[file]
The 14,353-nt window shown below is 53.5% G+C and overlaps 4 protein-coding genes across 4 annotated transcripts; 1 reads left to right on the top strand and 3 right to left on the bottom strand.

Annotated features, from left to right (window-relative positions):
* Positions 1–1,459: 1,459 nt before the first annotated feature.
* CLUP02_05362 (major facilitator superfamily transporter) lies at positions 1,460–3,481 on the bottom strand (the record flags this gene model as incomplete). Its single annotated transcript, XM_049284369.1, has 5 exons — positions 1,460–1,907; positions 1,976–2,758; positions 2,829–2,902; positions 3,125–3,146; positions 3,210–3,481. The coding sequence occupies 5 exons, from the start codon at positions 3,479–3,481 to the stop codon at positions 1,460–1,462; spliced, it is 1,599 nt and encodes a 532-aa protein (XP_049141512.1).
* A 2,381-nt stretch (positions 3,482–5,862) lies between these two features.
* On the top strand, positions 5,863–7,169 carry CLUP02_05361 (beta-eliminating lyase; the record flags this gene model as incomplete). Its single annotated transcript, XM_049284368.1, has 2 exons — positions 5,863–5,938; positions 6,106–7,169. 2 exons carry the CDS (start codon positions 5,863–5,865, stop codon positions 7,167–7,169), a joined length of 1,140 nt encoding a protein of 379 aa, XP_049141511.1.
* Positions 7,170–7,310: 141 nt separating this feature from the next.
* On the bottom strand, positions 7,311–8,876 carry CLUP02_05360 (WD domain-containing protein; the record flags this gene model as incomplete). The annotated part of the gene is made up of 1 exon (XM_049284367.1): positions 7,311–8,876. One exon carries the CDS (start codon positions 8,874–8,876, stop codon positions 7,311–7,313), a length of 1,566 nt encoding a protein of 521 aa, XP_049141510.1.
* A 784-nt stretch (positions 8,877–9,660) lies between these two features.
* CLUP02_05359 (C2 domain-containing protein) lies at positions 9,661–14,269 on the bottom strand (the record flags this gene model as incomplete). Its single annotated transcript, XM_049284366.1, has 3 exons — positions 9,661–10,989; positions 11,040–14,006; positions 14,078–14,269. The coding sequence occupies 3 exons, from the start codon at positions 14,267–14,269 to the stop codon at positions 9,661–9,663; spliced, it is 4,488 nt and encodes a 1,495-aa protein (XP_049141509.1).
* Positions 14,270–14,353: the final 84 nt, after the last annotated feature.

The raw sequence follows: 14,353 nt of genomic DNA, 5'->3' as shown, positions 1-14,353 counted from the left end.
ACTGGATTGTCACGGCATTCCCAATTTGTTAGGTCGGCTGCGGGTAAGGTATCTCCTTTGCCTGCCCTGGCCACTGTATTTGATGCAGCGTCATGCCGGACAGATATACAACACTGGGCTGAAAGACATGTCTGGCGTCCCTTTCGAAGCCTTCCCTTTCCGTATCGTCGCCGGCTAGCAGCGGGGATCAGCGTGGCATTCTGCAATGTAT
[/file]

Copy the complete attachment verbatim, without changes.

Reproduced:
The 14,353-nt window shown below is 53.5% G+C and overlaps 4 protein-coding genes across 4 annotated transcripts; 1 reads left to right on the top strand and 3 right to left on the bottom strand.

Annotated features, from left to right (window-relative positions):
* Positions 1–1,459: 1,459 nt before the first annotated feature.
* CLUP02_05362 (major facilitator superfamily transporter) lies at positions 1,460–3,481 on the bottom strand (the record flags this gene model as incomplete). Its single annotated transcript, XM_049284369.1, has 5 exons — positions 1,460–1,907; positions 1,976–2,758; positions 2,829–2,902; positions 3,125–3,146; positions 3,210–3,481. The coding sequence occupies 5 exons, from the start codon at positions 3,479–3,481 to the stop codon at positions 1,460–1,462; spliced, it is 1,599 nt and encodes a 532-aa protein (XP_049141512.1).
* A 2,381-nt stretch (positions 3,482–5,862) lies between these two features.
* On the top strand, positions 5,863–7,169 carry CLUP02_05361 (beta-eliminating lyase; the record flags this gene model as incomplete). Its single annotated transcript, XM_049284368.1, has 2 exons — positions 5,863–5,938; positions 6,106–7,169. 2 exons carry the CDS (start codon positions 5,863–5,865, stop codon positions 7,167–7,169), a joined length of 1,140 nt encoding a protein of 379 aa, XP_049141511.1.
* Positions 7,170–7,310: 141 nt separating this feature from the next.
* On the bottom strand, positions 7,311–8,876 carry CLUP02_05360 (WD domain-containing protein; the record flags this gene model as incomplete). The annotated part of the gene is made up of 1 exon (XM_049284367.1): positions 7,311–8,876. One exon carries the CDS (start codon positions 8,874–8,876, stop codon positions 7,311–7,313), a length of 1,566 nt encoding a protein of 521 aa, XP_049141510.1.
* A 784-nt stretch (positions 8,877–9,660) lies between these two features.
* CLUP02_05359 (C2 domain-containing protein) lies at positions 9,661–14,269 on the bottom strand (the record flags this gene model as incomplete). Its single annotated transcript, XM_049284366.1, has 3 exons — positions 9,661–10,989; positions 11,040–14,006; positions 14,078–14,269. The coding sequence occupies 3 exons, from the start codon at positions 14,267–14,269 to the stop codon at positions 9,661–9,663; spliced, it is 4,488 nt and encodes a 1,495-aa protein (XP_049141509.1).
* Positions 14,270–14,353: the final 84 nt, after the last annotated feature.

The raw sequence follows: 14,353 nt of genomic DNA, 5'->3' as shown, positions 1-14,353 counted from the left end.
ACTGGATTGTCACGGCATTCCCAATTTGTTAGGTCGGCTGCGGGTAAGGTATCTCCTTTGCCTGCCCTGGCCACTGTATTTGATGCAGCGTCATGCCGGACAGATATACAACACTGGGCTGAAAGACATGTCTGGCGTCCCTTTCGAAGCCTTCCCTTTCCGTATCGTCGCCGGCTAGCAGCGGGGATCAGCGTGGCATTCTGCAATGTAT